As you know, computer language is utterly logical – it’s on or off, 1 or 0, yes or no.  Any question must be a closed question, resulting in a positive or a negative reply.  At best,  “If 1, do 0.”  That sort of thing.

Organic languages such as English or French have evolved over thousands of years from various sources and their development has not been dictated by logic alone.  They are the expression of a national or tribal identity and have as much to do with emotions as with logic.

This means that it is extremely difficult for a computer programme to do a good job in translating from one language to another.  The result is that many computer translations are, quite frankly, unintelligible.

So I would like to ask you please wherever possible to try and write your thoughts in English yourself, rather than resorting to your computer to do it for you.  Even if you think your English is lousy and that you’ll never be able to do it.  Just try.

I can almost guarantee that your message will come across more clearly than with an automatic translator.

Many thanks.

As this is more of a personal appeal, I’ll try to get another post up this week with a more satisfying tip for endurance free living.




Healthy Comment 2

I wrote a post recently about the most valuable health comment I’d ever heard:

Healthy Comment

Here is the second most valuable health comment I’ve ever heard:

“… you have to be sick in order to develop cancer. You know, you don’t get cancer and then you’re sick.”

*Dr. Véronique Desaulniers in Episode 2 of The Truth About Cancer: A Global Quest, Ty Bollinger, documentary series, 2015.

Much as we would prefer not to think or talk about it, cancer concerns all of us. The current prediction is that 50% of men and 33% of women will be diagnosed with cancer at some point in their lives.  And even if we don’t fall ill ourselves, we all have family members, friends or colleagues that we have lost as a result of this scary disease.

Unfortunately, there is a lot of misinformation about cancer and much of the scariness resides, not in the disease itself, but in the so-called ‘cures’ that conventional medicine has to offer: surgery, chemotherapy and radiation.

Your doctor will almost certainly not tell you, for example, that chemotherapy is useless in many cases or that the five year survival rate for patients that is attributable solely to chemo treatment is calculated as being 2.1% in the USA and 2.3% in Australia, according to a 2004 Australian study.

See also this article which seeks to put this study into perspective from an anti-alternative treatment vantage point.

Your doctor will also certainly not inform you of any conflict of interest involved in prescribing a chemotherapy treatment. In many countries, such as the USA and France, doctors receive a significant financial kick-back from pharmaceutical companies when they prescribe such drugs.

But there is hope.

There are many alternative treatments and natural protocols out there, many of which work astonishingly well.  It’s just that people lack the knowledge to make informed decisions about how to deal with cancer and perhaps even more important, how to prevent it.

Ty Bollinger of * The Truth About Cancer lost seven members of his family to cancer and its conventional treatments, and as a result, he has made it his life’s work to discover the truth about cancer, to reveal the misinformation inherent in the health industry as we know it and to inform the general public about alternative and natural cures and preventative protocols.  His website, films and work literally save lives and give real hope.  As he says, a cancer diagnosis need not be a sentence of death.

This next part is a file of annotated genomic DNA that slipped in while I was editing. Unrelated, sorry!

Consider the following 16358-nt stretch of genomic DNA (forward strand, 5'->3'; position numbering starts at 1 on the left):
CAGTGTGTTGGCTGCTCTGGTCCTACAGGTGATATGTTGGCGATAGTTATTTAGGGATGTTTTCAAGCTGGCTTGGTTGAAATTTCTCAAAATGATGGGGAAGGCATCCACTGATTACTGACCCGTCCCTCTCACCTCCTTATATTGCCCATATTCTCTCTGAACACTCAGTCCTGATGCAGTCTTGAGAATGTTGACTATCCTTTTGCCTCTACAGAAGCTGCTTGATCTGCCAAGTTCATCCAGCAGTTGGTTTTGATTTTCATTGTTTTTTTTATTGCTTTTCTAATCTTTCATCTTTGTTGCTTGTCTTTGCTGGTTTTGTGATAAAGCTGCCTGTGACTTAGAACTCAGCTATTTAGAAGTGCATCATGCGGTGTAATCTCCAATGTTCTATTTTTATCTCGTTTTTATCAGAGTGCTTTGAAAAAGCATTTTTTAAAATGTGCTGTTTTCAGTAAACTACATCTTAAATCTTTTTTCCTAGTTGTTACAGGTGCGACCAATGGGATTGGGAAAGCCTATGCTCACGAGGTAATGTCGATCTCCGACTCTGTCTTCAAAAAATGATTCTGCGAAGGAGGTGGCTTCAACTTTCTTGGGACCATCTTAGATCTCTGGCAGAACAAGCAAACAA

I do heartily recommend that you visit the site:


to find out about the real causes of cancer and what you can do about it.  Your life or the life of a loved one may depend upon it.

Watch and/or buy the films that Ty has produced:

*The Truth About Cancer: The Quest For Cures
*The Truth About Cancer: A Global Quest

The films contain numerous interviews with specialists, from all over the world in the case of “A Global Quest,” and cancer survivors.  The documentaries are extremely well-researched. I can guarantee that you will learn many things from the experience, some of them truly shocking.

But the most important thing you will carry away from them is hope.

I wish you a wonderful week.




*Please note: affiliate links.

Hospital Rules?

Anybody about to go into hospital, who has a friend or loved one going into a hospital or already there?

Even if you don’t have a hospital visit lined up, you should watch this video.  Forewarned is forearmed.  You owe it to yourself to take control of your own health.

Watch this phenomenal interview between Dr. Mercola and Dr. Andrew Saul.  Stick with it because Dr. Saul is incredibly lucid and what he has to say about hospital care is pretty scary.

But there is hope.  You, as patient, have the power to say, ‘no.’ 

And Dr. Saul offers some invaluable advice on how to survive a stay.

Incidentally, the book is “Hospitals and Health: Your Orthomolecular Guide to a Shorter, Safer Hospital Stay,” by Dr. Andrew Saul, and it’s available at any on-line bookstore.  Dr. Saul’s own website is:



I really hope this is of assistance to you.




How To Spot A Toxic Person

I just wanted to share a video with you that I
discovered last night and that I think you might

One of the fastest ways of making life an
endurance test is hanging out with toxic people,
so recognizing how to spot them is really useful.

Pay careful attention to the conclusion. It may
be hard to say, ‘No,’ but you owe it to yourself
to avoid wherever and whenever possible people who
don’t make you feel good about yourself.

Vanessa Van Edwards has a lot of charm and her
savvy and expressive use of her hands as she speaks
is a joy to watch.

Check it out:

Have a great week.